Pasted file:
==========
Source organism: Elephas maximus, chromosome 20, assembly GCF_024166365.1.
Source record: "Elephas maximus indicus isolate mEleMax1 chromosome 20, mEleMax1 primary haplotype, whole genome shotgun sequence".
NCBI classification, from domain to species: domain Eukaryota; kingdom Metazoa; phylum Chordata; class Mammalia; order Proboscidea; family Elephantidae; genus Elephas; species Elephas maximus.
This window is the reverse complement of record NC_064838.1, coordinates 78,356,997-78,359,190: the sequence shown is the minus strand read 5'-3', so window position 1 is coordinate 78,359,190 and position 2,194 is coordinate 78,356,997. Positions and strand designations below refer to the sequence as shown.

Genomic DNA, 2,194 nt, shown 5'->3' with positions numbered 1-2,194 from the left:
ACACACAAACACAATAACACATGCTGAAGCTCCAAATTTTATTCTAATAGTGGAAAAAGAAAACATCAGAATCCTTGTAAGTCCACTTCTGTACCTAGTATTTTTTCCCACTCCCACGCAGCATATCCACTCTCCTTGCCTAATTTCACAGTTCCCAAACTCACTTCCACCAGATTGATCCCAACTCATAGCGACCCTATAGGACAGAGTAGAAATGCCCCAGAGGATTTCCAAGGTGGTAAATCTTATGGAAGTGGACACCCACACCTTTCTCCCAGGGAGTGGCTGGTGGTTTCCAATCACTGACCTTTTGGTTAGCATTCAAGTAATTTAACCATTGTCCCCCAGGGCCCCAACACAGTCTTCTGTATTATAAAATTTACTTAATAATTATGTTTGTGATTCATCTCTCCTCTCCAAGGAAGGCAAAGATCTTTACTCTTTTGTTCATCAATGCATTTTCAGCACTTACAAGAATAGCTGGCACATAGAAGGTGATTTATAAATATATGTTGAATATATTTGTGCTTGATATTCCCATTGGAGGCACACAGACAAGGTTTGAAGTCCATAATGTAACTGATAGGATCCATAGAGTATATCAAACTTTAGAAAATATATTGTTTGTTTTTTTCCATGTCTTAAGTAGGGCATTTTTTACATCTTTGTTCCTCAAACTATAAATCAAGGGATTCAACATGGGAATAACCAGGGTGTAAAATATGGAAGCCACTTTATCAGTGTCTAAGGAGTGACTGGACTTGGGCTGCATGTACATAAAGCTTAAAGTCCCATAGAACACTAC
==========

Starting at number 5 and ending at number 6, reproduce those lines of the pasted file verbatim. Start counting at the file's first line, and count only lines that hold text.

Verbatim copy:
Genomic DNA, 2,194 nt, shown 5'->3' with positions numbered 1-2,194 from the left:
ACACACAAACACAATAACACATGCTGAAGCTCCAAATTTTATTCTAATAGTGGAAAAAGAAAACATCAGAATCCTTGTAAGTCCACTTCTGTACCTAGTATTTTTTCCCACTCCCACGCAGCATATCCACTCTCCTTGCCTAATTTCACAGTTCCCAAACTCACTTCCACCAGATTGATCCCAACTCATAGCGACCCTATAGGACAGAGTAGAAATGCCCCAGAGGATTTCCAAGGTGGTAAATCTTATGGAAGTGGACACCCACACCTTTCTCCCAGGGAGTGGCTGGTGGTTTCCAATCACTGACCTTTTGGTTAGCATTCAAGTAATTTAACCATTGTCCCCCAGGGCCCCAACACAGTCTTCTGTATTATAAAATTTACTTAATAATTATGTTTGTGATTCATCTCTCCTCTCCAAGGAAGGCAAAGATCTTTACTCTTTTGTTCATCAATGCATTTTCAGCACTTACAAGAATAGCTGGCACATAGAAGGTGATTTATAAATATATGTTGAATATATTTGTGCTTGATATTCCCATTGGAGGCACACAGACAAGGTTTGAAGTCCATAATGTAACTGATAGGATCCATAGAGTATATCAAACTTTAGAAAATATATTGTTTGTTTTTTTCCATGTCTTAAGTAGGGCATTTTTTACATCTTTGTTCCTCAAACTATAAATCAAGGGATTCAACATGGGAATAACCAGGGTGTAAAATATGGAAGCCACTTTATCAGTGTCTAAGGAGTGACTGGACTTGGGCTGCATGTACATAAAGCTTAAAGTCCCATAGAACACTAC